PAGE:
More borrowers are getting rejected for auto loans
U.S. consumers might have their pick of employment in today’s robust job market, but that doesn’t mean everyone is getting financed for a car.
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A Federal Reserve Bank of New York survey of consumer credit released Monday showed a spike in the rate of auto-loan rejections, to 8.1% in October from 4.5% in the same month last year.
And for the full year, the average rate of car-loan rejections was 7.1%, up from 6.1% for 2018, even through applicants reported fewer denials in other parts of the record $14 trillion consumer debt market for the same 12-month period.
“The reported rejection rates for credit cards, mortgages and mortgage refinancing applications all declined compared to 2018,” according to the Fed’s snapshot of its annual survey, which covers consumer experiences when applying for auto loans, credit cards, credit-card balance increases, mortgages and mortgage refinancing.
November saw a surprise dip in the U.S. unemployment rate, to 3.5% from 3.6%, matching a 50-year low and fueling optimism that a strong American consumer can help keep the economy chugging along beyond its record 11th year of expansion.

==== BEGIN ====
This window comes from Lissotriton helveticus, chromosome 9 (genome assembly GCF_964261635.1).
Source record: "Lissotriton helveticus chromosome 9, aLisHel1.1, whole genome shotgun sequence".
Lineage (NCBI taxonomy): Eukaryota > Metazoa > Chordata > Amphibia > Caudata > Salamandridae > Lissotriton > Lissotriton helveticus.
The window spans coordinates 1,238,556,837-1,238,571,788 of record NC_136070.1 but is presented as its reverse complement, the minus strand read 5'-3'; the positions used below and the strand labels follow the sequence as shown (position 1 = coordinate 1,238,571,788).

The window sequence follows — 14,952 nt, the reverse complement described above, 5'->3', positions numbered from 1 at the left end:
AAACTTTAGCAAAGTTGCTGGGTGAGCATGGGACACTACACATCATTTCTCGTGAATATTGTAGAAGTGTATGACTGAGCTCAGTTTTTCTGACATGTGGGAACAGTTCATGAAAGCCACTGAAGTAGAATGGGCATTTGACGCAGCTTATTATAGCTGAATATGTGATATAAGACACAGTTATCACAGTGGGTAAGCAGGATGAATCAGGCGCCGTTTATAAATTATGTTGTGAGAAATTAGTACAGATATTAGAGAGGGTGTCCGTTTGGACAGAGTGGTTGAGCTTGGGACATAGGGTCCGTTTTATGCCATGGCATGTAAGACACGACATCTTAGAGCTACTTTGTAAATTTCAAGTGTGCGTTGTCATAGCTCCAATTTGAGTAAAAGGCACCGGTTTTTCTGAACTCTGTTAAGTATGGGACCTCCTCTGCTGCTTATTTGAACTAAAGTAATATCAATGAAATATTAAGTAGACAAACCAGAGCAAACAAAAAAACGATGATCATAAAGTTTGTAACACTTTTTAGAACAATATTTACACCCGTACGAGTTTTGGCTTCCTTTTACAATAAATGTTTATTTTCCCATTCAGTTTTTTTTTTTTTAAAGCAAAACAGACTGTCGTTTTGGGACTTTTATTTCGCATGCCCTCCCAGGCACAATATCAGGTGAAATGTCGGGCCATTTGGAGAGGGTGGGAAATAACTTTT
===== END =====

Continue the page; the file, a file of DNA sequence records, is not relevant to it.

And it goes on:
Still, a decade of easy auto credit has fueled concerns that U.S. households could be on the verge of yet another financing bubble, only a few years after many borrowers emerged from the worst foreclosure crisis since the Great Depression.
Related video: Auto loans show troubling signs for industry (provided by CNBC)
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Last month, a report from the Wall Street Journal highlighted how one 40-year-old electrician took out a $45,000 loan on a $27,000 Jeep Cherokee, while other lenders also have been loosening their underwriting standards.
But while consumer debt grew 4.8% in October versus a year earlier, analysts at BofA Global Research see a more stable picture forming next year.
“We believe consumer debt will continue to grow but the pace will continue to moderate, with expectations for slower growth in consumer spending (+2.3% YoY in 2020) and relatively stable lending standards,” wrote a team of analysts, led by Chris Flanagan, in a weekly note to clients.
That comes in contrast to the U.S. housing market, where Moody’s recently said it expects competition among lenders to result in slipping standards for home buyers with spotty credit.
Check out: Lending standards to slide for homeowners with spotty credit, Moody’s warns in 2020 outlook
In the run-up to the 2008 financial crisis, toxic subprime mortgages were bundled by banks into mortgage-bond deals and sold to investors without government backing.
But this chart from BofA Global Research shows that the U.S. government and banks are the biggest holders of consumer debt in this credit cycle:
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